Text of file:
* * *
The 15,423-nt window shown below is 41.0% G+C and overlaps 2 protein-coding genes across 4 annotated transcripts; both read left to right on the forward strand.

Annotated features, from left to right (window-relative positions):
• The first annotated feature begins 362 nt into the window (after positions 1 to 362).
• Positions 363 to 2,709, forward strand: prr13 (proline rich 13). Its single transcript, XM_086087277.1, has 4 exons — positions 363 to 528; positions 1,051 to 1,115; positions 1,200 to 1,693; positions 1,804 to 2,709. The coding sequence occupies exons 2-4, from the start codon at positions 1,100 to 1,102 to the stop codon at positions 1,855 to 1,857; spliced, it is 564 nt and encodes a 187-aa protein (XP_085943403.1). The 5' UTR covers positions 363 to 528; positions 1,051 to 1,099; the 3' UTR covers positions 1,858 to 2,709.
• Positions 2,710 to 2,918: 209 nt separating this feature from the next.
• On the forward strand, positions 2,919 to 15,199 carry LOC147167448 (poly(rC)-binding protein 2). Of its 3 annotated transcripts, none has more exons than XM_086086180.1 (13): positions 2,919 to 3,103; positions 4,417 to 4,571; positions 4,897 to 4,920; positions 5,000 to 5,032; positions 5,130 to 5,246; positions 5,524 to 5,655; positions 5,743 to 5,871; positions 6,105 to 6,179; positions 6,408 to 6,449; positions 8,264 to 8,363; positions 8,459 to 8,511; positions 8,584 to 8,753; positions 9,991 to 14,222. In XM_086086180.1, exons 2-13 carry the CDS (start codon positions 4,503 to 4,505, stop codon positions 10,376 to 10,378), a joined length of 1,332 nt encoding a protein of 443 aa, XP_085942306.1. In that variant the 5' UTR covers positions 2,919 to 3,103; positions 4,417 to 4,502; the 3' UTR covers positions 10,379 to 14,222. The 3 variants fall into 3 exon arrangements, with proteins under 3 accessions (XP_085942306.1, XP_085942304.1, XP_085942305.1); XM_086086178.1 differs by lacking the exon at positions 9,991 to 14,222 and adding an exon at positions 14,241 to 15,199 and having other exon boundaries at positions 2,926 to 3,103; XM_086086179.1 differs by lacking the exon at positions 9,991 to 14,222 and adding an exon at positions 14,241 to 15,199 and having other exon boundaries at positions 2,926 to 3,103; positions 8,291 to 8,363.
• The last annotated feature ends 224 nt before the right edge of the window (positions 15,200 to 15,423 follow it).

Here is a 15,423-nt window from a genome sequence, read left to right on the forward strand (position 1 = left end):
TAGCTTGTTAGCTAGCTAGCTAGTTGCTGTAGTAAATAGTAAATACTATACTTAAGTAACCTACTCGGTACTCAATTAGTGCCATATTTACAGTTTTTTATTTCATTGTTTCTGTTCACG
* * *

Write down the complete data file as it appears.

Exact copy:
The 15,423-nt window shown below is 41.0% G+C and overlaps 2 protein-coding genes across 4 annotated transcripts; both read left to right on the forward strand.

Annotated features, from left to right (window-relative positions):
• The first annotated feature begins 362 nt into the window (after positions 1 to 362).
• Positions 363 to 2,709, forward strand: prr13 (proline rich 13). Its single transcript, XM_086087277.1, has 4 exons — positions 363 to 528; positions 1,051 to 1,115; positions 1,200 to 1,693; positions 1,804 to 2,709. The coding sequence occupies exons 2-4, from the start codon at positions 1,100 to 1,102 to the stop codon at positions 1,855 to 1,857; spliced, it is 564 nt and encodes a 187-aa protein (XP_085943403.1). The 5' UTR covers positions 363 to 528; positions 1,051 to 1,099; the 3' UTR covers positions 1,858 to 2,709.
• Positions 2,710 to 2,918: 209 nt separating this feature from the next.
• On the forward strand, positions 2,919 to 15,199 carry LOC147167448 (poly(rC)-binding protein 2). Of its 3 annotated transcripts, none has more exons than XM_086086180.1 (13): positions 2,919 to 3,103; positions 4,417 to 4,571; positions 4,897 to 4,920; positions 5,000 to 5,032; positions 5,130 to 5,246; positions 5,524 to 5,655; positions 5,743 to 5,871; positions 6,105 to 6,179; positions 6,408 to 6,449; positions 8,264 to 8,363; positions 8,459 to 8,511; positions 8,584 to 8,753; positions 9,991 to 14,222. In XM_086086180.1, exons 2-13 carry the CDS (start codon positions 4,503 to 4,505, stop codon positions 10,376 to 10,378), a joined length of 1,332 nt encoding a protein of 443 aa, XP_085942306.1. In that variant the 5' UTR covers positions 2,919 to 3,103; positions 4,417 to 4,502; the 3' UTR covers positions 10,379 to 14,222. The 3 variants fall into 3 exon arrangements, with proteins under 3 accessions (XP_085942306.1, XP_085942304.1, XP_085942305.1); XM_086086178.1 differs by lacking the exon at positions 9,991 to 14,222 and adding an exon at positions 14,241 to 15,199 and having other exon boundaries at positions 2,926 to 3,103; XM_086086179.1 differs by lacking the exon at positions 9,991 to 14,222 and adding an exon at positions 14,241 to 15,199 and having other exon boundaries at positions 2,926 to 3,103; positions 8,291 to 8,363.
• The last annotated feature ends 224 nt before the right edge of the window (positions 15,200 to 15,423 follow it).

Here is a 15,423-nt window from a genome sequence, read left to right on the forward strand (position 1 = left end):
TAGCTTGTTAGCTAGCTAGCTAGTTGCTGTAGTAAATAGTAAATACTATACTTAAGTAACCTACTCGGTACTCAATTAGTGCCATATTTACAGTTTTTTATTTCATTGTTTCTGTTCACG